Although these are some very important points, they can definitely be fixed allowing body cameras to still be used as a valuable tool. As far as recording goes, the officer should not have the ability to turn off and on their camera. The camera should be recording every second of an interaction. As far as recording witnesses goes, those who wish not to be recorded can later be blurred. This also includes recording of innocent bystanders, people in private places, washrooms etc. After all, evidence is evidence and must not be tampered with. Another issue TestTube 2014 discusses is the going back to the videos in the future. What if officers decide to fish around for new crimes being committed in those videos? TestTube 2014 also brings up the question that if you are not convicted of a crime, will the police still be able to use the video of your arrest for their records? It is clear that privacy is a major issue that must be dealt with promptly before the full use of body cameras comes into affect.

Thinking ahead into the future with body cameras, the way police act and react may very much change. In my opinion, change will be for the better. I believe that with every officer being equipped with a body camera, police deviance will decrease and the right people would be held accountable in a wrongdoing situation. In addition, false accusations would decrease, racial profiling would also decrease, and police abuse of power will be eliminated. The whole Big Brother idea is definitely in effect here. Even though privacy is a major factor, it is only fair and right that officers be watched while on duty. Policing is like no other job. Police are to been seeing as doing their job professionally now more than ever. In my opinion, if you are paid to do a job where you are seen as someone with more power than the average person, you must use your power appropriately and also must be held accountable when proper conduct is not followed; and as the saying goes, “with great power, comes great responsibility”.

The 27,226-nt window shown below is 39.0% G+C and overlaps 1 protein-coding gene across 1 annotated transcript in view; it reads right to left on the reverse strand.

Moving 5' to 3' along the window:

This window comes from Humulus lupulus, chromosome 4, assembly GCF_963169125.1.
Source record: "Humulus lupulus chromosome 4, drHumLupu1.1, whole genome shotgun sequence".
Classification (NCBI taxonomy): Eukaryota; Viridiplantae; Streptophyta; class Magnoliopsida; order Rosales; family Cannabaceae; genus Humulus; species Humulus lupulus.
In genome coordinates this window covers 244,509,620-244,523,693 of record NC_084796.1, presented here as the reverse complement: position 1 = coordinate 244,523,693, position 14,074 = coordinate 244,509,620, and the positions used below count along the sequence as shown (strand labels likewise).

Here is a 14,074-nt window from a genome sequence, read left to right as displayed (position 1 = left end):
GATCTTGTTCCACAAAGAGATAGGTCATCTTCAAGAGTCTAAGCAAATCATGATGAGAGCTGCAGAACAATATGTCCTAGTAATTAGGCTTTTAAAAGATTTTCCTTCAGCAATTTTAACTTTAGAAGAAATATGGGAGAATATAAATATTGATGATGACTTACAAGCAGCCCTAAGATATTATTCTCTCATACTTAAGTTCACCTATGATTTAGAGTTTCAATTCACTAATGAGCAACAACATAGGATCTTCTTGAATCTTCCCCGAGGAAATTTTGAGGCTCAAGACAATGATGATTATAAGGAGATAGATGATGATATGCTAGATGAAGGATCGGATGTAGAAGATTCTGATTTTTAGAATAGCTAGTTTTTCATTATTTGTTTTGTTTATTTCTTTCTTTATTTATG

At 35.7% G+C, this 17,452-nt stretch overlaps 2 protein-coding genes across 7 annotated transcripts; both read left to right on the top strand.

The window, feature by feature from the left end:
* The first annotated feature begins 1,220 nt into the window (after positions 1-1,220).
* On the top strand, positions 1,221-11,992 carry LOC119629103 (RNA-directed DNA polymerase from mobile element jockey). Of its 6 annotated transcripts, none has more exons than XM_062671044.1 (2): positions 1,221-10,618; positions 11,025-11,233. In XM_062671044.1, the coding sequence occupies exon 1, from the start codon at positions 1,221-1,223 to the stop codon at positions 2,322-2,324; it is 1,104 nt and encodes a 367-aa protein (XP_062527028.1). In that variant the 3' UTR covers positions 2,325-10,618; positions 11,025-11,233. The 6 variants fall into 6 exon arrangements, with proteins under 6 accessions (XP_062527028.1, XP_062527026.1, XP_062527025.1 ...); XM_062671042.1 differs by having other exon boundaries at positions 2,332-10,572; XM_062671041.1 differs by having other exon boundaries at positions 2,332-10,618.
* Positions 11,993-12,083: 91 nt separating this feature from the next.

Overall, I do believe these issues will eventually be resolved, and body cameras will definitely become a major addition to policing’s new visibility. Just like any other pilot project, there will be many issues with the cameras both technical and human fault, but eventually body cameras will make policing much more easy, fast, and effective to all parties.



AXON body. (2015). Retrieved 10 February 2015, from http://www.taser.com/products/on-officer-video/axon-body-on-officer-video

nytimes. (n.d.). Retrieved 10 February 2015, from graphics8.nytimes.com/images/2012/02/21business/taser/taser-popup.jpg

(2015). Retrieved 10 February 2015, from https://www.pinterest.com/pin/339107046914209802/

Russiatoday. (2013, December 4). Police body cameras in full effect. Police body cameras in full effect. Retrieved from https://www.youtube.com/watch?v=UVLrhPKxi8o

TestTube. (2014, August 26). Can Body Cameras End Police Brutality? Can Body Cameras End Police Brutality? Retrieved from http://www.youtube.com/watch?v=JBmSew1xF2o

The big business of police body cameras. (n.d.). Retrieved 10 February 2015, from http://www.cnbc.com/id/102277770#.

  1. Mike Larsen says:

    This is a well-written and interesting post.

    Question: It has been said by some that good policing relies upon the development and practice of trust between police officers and members of the community. Do you think that the introduction of body cameras will enhance trust (by demonstrating a commitment to accountability) or erode it (by introducing a surveillance mechanism into every interaction)?

    Another question: You propose that the introduction of body cameras would result in a reduction in racial profiling. This is an interesting idea, and I would welcome further explanation as to why the introduction of this technology might have this outcome.